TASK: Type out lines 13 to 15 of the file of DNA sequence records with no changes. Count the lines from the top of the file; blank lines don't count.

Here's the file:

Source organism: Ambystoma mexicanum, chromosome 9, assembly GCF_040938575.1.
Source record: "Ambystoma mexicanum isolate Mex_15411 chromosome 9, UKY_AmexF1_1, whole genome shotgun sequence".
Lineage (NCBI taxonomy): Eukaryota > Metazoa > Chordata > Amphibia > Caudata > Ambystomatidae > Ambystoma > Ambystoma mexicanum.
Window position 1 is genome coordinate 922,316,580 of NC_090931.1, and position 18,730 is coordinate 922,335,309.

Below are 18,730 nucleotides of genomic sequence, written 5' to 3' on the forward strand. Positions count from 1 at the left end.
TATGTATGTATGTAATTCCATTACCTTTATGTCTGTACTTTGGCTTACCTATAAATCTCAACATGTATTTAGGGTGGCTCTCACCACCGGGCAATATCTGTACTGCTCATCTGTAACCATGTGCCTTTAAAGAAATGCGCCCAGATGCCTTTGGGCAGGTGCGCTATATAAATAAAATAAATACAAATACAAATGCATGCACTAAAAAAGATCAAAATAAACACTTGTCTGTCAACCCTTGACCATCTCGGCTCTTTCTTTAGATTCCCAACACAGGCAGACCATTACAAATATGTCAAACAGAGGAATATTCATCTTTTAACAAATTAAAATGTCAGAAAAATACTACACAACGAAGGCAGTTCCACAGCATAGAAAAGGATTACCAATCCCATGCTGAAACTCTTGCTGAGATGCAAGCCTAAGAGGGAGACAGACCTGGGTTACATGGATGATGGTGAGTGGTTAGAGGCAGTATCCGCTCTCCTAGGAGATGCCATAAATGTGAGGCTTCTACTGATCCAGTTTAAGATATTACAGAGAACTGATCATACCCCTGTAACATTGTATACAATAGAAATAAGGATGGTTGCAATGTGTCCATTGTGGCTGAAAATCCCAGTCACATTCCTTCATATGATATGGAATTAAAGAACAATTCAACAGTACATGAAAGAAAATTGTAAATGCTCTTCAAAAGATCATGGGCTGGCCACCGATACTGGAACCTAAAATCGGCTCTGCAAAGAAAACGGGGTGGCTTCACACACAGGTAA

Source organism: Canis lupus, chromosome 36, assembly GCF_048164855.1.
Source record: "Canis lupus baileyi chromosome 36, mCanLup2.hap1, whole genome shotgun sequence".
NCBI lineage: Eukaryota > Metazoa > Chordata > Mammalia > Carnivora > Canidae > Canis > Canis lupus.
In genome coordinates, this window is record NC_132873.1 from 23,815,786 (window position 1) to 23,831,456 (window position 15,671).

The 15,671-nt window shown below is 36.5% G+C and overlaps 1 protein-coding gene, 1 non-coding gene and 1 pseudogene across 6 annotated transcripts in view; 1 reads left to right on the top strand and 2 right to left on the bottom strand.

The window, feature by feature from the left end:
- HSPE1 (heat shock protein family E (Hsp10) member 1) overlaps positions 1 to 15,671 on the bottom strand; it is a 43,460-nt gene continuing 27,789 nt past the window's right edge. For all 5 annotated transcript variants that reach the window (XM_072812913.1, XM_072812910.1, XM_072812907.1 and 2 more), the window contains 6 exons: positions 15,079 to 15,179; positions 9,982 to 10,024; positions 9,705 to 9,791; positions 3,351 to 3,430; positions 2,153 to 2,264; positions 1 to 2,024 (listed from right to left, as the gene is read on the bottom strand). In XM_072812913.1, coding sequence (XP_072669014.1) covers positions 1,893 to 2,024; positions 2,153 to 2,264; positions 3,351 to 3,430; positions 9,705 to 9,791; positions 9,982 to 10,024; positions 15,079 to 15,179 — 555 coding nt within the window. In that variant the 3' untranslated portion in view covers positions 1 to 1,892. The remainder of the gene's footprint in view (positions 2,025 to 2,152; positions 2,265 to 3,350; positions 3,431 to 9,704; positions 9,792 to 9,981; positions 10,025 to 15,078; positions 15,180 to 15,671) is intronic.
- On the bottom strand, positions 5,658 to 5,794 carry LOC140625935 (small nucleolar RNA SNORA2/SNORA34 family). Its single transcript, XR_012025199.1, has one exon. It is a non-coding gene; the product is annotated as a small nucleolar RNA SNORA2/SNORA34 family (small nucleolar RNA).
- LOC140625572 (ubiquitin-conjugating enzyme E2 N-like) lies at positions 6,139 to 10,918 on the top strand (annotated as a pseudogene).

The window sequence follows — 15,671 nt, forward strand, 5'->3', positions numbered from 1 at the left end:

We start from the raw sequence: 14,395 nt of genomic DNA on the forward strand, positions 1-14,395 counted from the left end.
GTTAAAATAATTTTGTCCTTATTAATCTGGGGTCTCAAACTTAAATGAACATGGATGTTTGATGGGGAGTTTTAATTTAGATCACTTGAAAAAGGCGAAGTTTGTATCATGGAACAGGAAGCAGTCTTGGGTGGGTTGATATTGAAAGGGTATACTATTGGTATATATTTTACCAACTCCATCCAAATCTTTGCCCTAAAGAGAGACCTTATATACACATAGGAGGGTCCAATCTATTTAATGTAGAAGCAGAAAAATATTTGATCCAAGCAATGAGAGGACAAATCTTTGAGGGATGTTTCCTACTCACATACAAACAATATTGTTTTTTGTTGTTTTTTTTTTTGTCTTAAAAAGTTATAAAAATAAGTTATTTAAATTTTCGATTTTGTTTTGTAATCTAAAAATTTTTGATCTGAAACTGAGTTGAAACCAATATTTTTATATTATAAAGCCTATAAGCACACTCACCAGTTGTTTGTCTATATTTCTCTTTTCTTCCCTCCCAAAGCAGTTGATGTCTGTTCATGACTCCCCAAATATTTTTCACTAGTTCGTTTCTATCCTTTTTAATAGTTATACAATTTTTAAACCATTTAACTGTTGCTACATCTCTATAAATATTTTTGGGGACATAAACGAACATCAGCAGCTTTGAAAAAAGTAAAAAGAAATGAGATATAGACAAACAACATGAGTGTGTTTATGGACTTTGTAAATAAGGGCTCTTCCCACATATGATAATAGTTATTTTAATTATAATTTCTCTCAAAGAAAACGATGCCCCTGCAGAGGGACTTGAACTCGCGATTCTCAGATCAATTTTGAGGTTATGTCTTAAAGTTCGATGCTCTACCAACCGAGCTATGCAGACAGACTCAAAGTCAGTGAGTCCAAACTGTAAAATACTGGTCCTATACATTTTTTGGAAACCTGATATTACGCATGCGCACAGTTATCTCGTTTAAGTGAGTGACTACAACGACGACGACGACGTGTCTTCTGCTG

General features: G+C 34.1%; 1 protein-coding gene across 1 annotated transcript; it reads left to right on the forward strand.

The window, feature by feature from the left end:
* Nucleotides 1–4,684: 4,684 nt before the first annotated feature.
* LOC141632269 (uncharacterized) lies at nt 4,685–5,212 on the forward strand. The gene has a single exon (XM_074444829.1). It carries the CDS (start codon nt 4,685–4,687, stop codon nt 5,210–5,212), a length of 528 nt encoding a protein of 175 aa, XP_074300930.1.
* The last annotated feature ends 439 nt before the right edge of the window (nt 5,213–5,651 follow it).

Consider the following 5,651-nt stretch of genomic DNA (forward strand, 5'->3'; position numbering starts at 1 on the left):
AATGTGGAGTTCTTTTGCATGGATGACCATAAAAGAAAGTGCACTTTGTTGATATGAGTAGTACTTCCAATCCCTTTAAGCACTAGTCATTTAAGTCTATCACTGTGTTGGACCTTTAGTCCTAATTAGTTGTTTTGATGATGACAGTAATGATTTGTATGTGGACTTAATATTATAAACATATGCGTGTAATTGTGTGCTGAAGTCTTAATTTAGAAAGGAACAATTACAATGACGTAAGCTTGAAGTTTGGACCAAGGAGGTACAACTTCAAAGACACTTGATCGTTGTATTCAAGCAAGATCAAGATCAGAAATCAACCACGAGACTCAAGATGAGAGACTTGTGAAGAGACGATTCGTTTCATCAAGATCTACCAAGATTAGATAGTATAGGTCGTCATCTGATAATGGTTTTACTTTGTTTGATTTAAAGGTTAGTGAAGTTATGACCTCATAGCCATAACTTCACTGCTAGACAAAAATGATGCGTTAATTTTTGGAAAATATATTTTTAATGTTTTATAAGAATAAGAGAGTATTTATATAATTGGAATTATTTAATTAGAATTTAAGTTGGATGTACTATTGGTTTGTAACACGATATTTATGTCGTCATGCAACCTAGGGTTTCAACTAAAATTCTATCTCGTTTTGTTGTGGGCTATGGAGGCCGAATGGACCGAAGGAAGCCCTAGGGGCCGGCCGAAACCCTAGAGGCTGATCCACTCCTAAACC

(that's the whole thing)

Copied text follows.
- HSPE1 (heat shock protein family E (Hsp10) member 1) overlaps positions 1 to 15,671 on the bottom strand; it is a 43,460-nt gene continuing 27,789 nt past the window's right edge. For all 5 annotated transcript variants that reach the window (XM_072812913.1, XM_072812910.1, XM_072812907.1 and 2 more), the window contains 6 exons: positions 15,079 to 15,179; positions 9,982 to 10,024; positions 9,705 to 9,791; positions 3,351 to 3,430; positions 2,153 to 2,264; positions 1 to 2,024 (listed from right to left, as the gene is read on the bottom strand). In XM_072812913.1, coding sequence (XP_072669014.1) covers positions 1,893 to 2,024; positions 2,153 to 2,264; positions 3,351 to 3,430; positions 9,705 to 9,791; positions 9,982 to 10,024; positions 15,079 to 15,179 — 555 coding nt within the window. In that variant the 3' untranslated portion in view covers positions 1 to 1,892. The remainder of the gene's footprint in view (positions 2,025 to 2,152; positions 2,265 to 3,350; positions 3,431 to 9,704; positions 9,792 to 9,981; positions 10,025 to 15,078; positions 15,180 to 15,671) is intronic.
- On the bottom strand, positions 5,658 to 5,794 carry LOC140625935 (small nucleolar RNA SNORA2/SNORA34 family). Its single transcript, XR_012025199.1, has one exon. It is a non-coding gene; the product is annotated as a small nucleolar RNA SNORA2/SNORA34 family (small nucleolar RNA).
- LOC140625572 (ubiquitin-conjugating enzyme E2 N-like) lies at positions 6,139 to 10,918 on the top strand (annotated as a pseudogene).